A few weeks ago, a friend forwarded me an Internet article titled “Best Cities for History Buffs”. St. Louis is included on the list, and at first, I was happy to see this town get some recognition as a place with a rich historical legacy.
However, in the days since reading it, I have to admit that a certain theme of the article keeps creeping into the back of my mind. That theme has also kept me mildly annoyed.
In the article, the author includes St. Louis as a “smaller” city with “lesser-known, but no less important” historical landmarks. New Orleans, another city with a staggering amount of history, joins us along with Newport, Rhode Island, New Castle, Delaware, and Charlottesville, Virginia.
I know Charlottesville has Monticello since I’ve been there. That’s a great historical asset, but it’s going to need some slaughter-filled Civil War battles or something to join the big dogs. It doesn’t, and it must be one of the few cities in Virginia that can’t say it does. New Castle, on other hand, is a thriving metropolis of (wait for it) 5,285 people. It has some significant colonial architecture and it’s where William Penn first stepped on American soil. For those keeping score (like me), I just summed up the history of New Castle in one sentence. Try doing that with St. Louis or New Orleans.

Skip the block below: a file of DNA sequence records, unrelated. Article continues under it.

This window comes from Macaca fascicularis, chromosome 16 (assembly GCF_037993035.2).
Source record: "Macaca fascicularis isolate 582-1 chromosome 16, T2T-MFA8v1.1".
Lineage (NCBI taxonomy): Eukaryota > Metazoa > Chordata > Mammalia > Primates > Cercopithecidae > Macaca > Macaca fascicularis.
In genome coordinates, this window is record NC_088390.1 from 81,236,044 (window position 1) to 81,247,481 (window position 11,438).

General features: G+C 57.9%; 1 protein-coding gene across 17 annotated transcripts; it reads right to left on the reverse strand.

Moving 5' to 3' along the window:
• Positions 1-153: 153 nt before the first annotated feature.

I grudgingly accept many people consider St. Louis to be a “smaller” city. It actually isn’t, but that’s difficult to realize because so much of the population has moved beyond the immovable city border set in 1877. Likewise, much of St. Louis history goes unnoticed, and that is exactly why I write this blog. I’m not even from here, and I can’t get enough of the stories this town has to tell. It’s my belief that St. Louis is easily in the top-ten when it comes to ranking historic American cities.
This got me thinking, and I started to realize how easy it is for me to make that case. Sit back and think for a moment how few American cities can boast a historic resume like this one:
The two most historically significant rivers in North America converge here. In 1250, a Native American city stood nearby that contained more people than London or Paris did at the time. St. Louis was founded by the French, ceded to the Spanish, fought over by the British, and purchased by the Americans. It was once the frontier, and Manifest Destiny unfurled from our front porch. Wedged in the middle of our greatest conflict, it was the largest city in the largest border state during the Civil War. During America’s Gilded Age, only three American cities could claim a larger population. It has been a center of commerce, transportation, industry, education, entertainment, and alcohol (of course, we can’t forget alcohol). The world came here in 1904. Even the race to the suburbs that has depleted the city in the last seventy years is of significant historical record.